[1 Author’s Note: Exaggerating (but certain ‘overcomers’ should heed the Kierkegaardian warning, from the final pages of Fear and Trembling ) and extolling this ‘retroverted’ aspect, tragically denied the future and contemptuous of beggarly hope, some have wished to contest all the literature of our century which contains, in a Lukácsian sense, a terminus ad quem, that is, a perspective. Of course, there is a frequent temptation to believe that skill and perhaps even genius is positioned on the ‘right’. But it is a facile temptation: Every word of skill and genius is to the right of the activist and to the left of the philistine. Those critics will also have to keep silent about all those authors, including great ones like Brecht, from all tendencies, even ones as important as surrealism, which do not fit that schema. What Vittorio Saltini has recently written is probably truer than one may suspect—that the group comprising the ‘sacred monsters’ of the twentieth century (Proust, Joyce, Kafka, Musil; I would make an exception for Proust, still imperfectly understood) now appears concluded and distant to the new generations, and that one should go back to speaking of authors from remoter periods—even from those bourgeois eighteenth and nineteenth centuries which Vittorini, shortly before his death, refused with a gesture as broad as it was ineffective.
2 Translator’s Note: In Book II of the Annals of Publius Cornelius Tacitus (56-117), the Roman senator and historian recounts the suicide of the Emperor Otho: ‘Towards evening he quenched his thirst with a draught of cold water. Two daggers were brought to him; he tried the edge of each, and then put one under his head. After satisfying himself that his friends had set out, he passed a tranquil night, and it is even said that he slept. At dawn he fell with his breast upon the steel’. The History of Tacitus (Alfred John Church and William Jackson Brodribb trans.) (London: Macmillan, 1873), p. 70.]
2. I am criticized especially for what I asserted in the essay ‘Two Avant-gardes’, to wit that both avant-gardes, that of the first quarter of the century and the recent one, place themselves outside the category of mediation. In the mature Lukács, and in my essay, the Hegelian notion of Vermittlung (mediation) would have been substituted with ‘in-betweenness’ [medietà] or equilibrium-in-contradiction. The art of the avant-garde, which is immediacy and negation, would instead be situated before Vermittlung.3 It would constitute—in its historical form—the ‘Great Refusal’ of the ‘power of facts’ which is affirmed by a reifying society. Today, the new avant-garde, conscious of the capacity for integration and commodification of the society in which it lives, would also negate that ‘Great Refusal’, and would, as a ‘wager’, go to the edge of silence. Many assertions contained in this thesis would deserve a detailed discussion (for instance, how it interprets the development of Lukács’s thought).4 However, I will restrict myself to one point.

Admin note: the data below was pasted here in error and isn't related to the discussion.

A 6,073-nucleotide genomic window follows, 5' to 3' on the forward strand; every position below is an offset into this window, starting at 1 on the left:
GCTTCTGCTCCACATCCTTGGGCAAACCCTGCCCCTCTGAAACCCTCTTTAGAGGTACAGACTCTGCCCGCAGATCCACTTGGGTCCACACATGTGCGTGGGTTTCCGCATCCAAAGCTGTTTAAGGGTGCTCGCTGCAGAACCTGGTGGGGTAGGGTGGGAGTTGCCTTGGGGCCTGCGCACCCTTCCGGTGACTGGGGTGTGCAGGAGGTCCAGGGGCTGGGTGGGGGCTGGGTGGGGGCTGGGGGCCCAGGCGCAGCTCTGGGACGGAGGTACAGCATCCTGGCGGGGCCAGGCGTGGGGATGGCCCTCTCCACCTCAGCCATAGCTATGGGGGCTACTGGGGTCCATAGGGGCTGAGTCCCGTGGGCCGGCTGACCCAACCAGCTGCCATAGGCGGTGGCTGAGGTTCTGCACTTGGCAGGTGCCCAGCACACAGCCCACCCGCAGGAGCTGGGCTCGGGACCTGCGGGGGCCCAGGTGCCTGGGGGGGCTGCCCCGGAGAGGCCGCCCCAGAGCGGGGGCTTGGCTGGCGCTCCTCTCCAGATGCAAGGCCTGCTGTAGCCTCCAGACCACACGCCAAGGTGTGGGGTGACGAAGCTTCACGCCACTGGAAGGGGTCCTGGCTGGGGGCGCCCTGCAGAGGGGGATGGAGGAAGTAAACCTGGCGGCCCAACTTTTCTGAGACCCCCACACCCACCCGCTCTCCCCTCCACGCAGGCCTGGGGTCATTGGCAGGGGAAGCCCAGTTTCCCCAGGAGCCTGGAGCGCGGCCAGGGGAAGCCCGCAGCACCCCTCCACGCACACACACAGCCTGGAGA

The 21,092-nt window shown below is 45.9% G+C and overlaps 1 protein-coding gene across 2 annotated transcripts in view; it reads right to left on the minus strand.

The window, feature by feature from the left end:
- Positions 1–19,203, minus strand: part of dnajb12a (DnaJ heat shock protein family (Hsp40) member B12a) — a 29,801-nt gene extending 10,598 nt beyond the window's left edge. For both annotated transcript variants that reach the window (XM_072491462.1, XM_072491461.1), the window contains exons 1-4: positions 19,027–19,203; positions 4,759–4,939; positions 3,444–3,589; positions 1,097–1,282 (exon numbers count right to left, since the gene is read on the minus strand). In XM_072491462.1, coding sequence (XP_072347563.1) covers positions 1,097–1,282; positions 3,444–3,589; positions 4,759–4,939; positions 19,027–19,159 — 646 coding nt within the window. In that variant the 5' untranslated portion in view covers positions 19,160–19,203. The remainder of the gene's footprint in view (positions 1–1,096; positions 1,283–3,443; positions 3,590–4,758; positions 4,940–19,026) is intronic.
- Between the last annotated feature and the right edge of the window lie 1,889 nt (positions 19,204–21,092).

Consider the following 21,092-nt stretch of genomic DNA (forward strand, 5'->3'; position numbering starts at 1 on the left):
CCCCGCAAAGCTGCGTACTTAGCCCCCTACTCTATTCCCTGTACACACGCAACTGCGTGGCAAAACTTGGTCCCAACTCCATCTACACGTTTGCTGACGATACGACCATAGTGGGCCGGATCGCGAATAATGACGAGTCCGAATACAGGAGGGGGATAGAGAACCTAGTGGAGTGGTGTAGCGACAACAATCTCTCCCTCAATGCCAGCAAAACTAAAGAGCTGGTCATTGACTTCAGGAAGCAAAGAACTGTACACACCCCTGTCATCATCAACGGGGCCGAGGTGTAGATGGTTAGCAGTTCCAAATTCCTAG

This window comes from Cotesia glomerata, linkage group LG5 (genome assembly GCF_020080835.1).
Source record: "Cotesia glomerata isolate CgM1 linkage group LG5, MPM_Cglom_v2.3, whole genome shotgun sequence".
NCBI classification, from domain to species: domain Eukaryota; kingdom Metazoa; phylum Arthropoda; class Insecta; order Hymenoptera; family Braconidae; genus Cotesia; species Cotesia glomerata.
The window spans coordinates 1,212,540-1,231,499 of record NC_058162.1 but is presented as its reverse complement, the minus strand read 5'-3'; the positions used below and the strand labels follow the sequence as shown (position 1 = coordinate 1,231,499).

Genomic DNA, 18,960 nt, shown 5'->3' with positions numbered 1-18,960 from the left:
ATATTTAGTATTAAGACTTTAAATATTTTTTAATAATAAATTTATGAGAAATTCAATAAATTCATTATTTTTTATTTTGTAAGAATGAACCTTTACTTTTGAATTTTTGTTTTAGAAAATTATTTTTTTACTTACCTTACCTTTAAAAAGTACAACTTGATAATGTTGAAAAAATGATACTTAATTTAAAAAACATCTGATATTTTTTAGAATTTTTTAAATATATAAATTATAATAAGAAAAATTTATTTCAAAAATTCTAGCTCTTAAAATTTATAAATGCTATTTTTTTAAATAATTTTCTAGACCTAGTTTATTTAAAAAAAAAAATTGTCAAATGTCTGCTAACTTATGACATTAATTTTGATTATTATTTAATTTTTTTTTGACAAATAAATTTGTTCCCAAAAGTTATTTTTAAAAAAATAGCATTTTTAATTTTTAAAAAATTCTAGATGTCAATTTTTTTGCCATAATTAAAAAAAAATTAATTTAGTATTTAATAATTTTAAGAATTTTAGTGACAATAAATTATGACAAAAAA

[3Author’s Note: Perlini, writing with with reference to Hegel (no doubt correctly), affirms that in the dialectic the moment of Negation is situated after affirmation but before mediation.
4Author’s Note: Lukács is so universally under attack, since forever and by everyone, as to make his defence entirely superfluous. Nothing is truer than the observation that the eighty-year-old Lukács today pronounces banalities or defends mistakes and testifies to the limits and faults of the revolutionary generation that was already more than thirty years-old in 1917—even though I cannot but wish for myself and my critics that in twenty or thirty years we shall enjoy the same lucidity as the one manifest in the 1967 preface to History and Class Consciousness. But we’re not talking about hormones. And what seems to me truly strange is to accuse the Lukács of the period following his early masterpiece of a kind of moral and intellectual capitulation, of a Mannian Pathos der Mitte, of the ‘bitter wisdom of one who has overcome, or rather repudiated the phase of youthful illusions’. In the past, I too shared this psychological and moralistic interpretation. Not for nothing did I address, on 23 October 1956, this epigram to Cesare Cases—I won’t apologize for the self-citation—while the monument to Stalin fell and Lukács appeared to have interpreted, at the Petöfi Circle, the demands of the Hungarian youth: ‘The object objects, György returns; and there falls / the idol of essence. Too late! / Existence already bloodies the streets.’ [Published, in a somewhat different form than the one cited here, as ‘27 ottobre 1956’, Avanti! (18 April 1957).] But today I know that, though I can judge Lukács’s political position during the Stalinist period, it is fruitless for me to ask whether that was a concession to the ‘middle way’, a renunciation of ‘youthful illusions’ as my critic ironically notes (if youthful illusions appear to be illusions, one should give them up), when two generations of revolutionaries let themselves be killed repeating with Trotsky and Lukács ‘right or wrong, my party’. Something more important than the moral or intellectual coherence of a philosopher was at stake: namely the fate of Soviet socialism, what would survive of it in our world, or if it would. Therefore—and I hope no one thinks I’m so stupid as to want to draw comparisons, but simply because my work was also under discussion—it matters little if I’ve managed to be biographically coherent, contradictorily laying claim to the legitimacy of poetry as anticipation and ‘affirmation of the absent’ and, at the same time, denouncing it as the ornament of a ruined society; what will matter more is what of the present figure of the world will transpire from me, and how, to those who will come after—and, why not, even in verse.]